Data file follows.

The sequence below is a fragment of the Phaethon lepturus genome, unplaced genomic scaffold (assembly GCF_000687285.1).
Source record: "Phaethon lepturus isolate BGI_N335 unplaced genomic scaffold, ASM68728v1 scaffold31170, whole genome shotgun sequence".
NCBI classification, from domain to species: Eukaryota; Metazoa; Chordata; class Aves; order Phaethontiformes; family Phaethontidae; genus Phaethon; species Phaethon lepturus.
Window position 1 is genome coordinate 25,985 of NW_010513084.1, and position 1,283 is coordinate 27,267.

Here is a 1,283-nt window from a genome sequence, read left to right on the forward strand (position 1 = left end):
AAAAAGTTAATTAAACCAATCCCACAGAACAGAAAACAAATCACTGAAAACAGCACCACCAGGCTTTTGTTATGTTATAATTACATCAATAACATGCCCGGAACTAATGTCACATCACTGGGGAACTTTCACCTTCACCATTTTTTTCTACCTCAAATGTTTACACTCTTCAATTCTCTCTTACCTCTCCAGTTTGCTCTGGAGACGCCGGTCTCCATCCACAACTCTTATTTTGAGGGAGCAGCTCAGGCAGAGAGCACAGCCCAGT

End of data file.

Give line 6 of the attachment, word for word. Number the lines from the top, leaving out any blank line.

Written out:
AAAAAGTTAATTAAACCAATCCCACAGAACAGAAAACAAATCACTGAAAACAGCACCACCAGGCTTTTGTTATGTTATAATTACATCAATAACATGCCCGGAACTAATGTCACATCACTGGGGAACTTTCACCTTCACCATTTTTTTCTACCTCAAATGTTTACACTCTTCAATTCTCTCTTACCTCTCCAGTTTGCTCTGGAGACGCCGGTCTCCATCCACAACTCTTATTTTGAGGGAGCAGCTCAGGCAGAGAGCACAGCCCAGT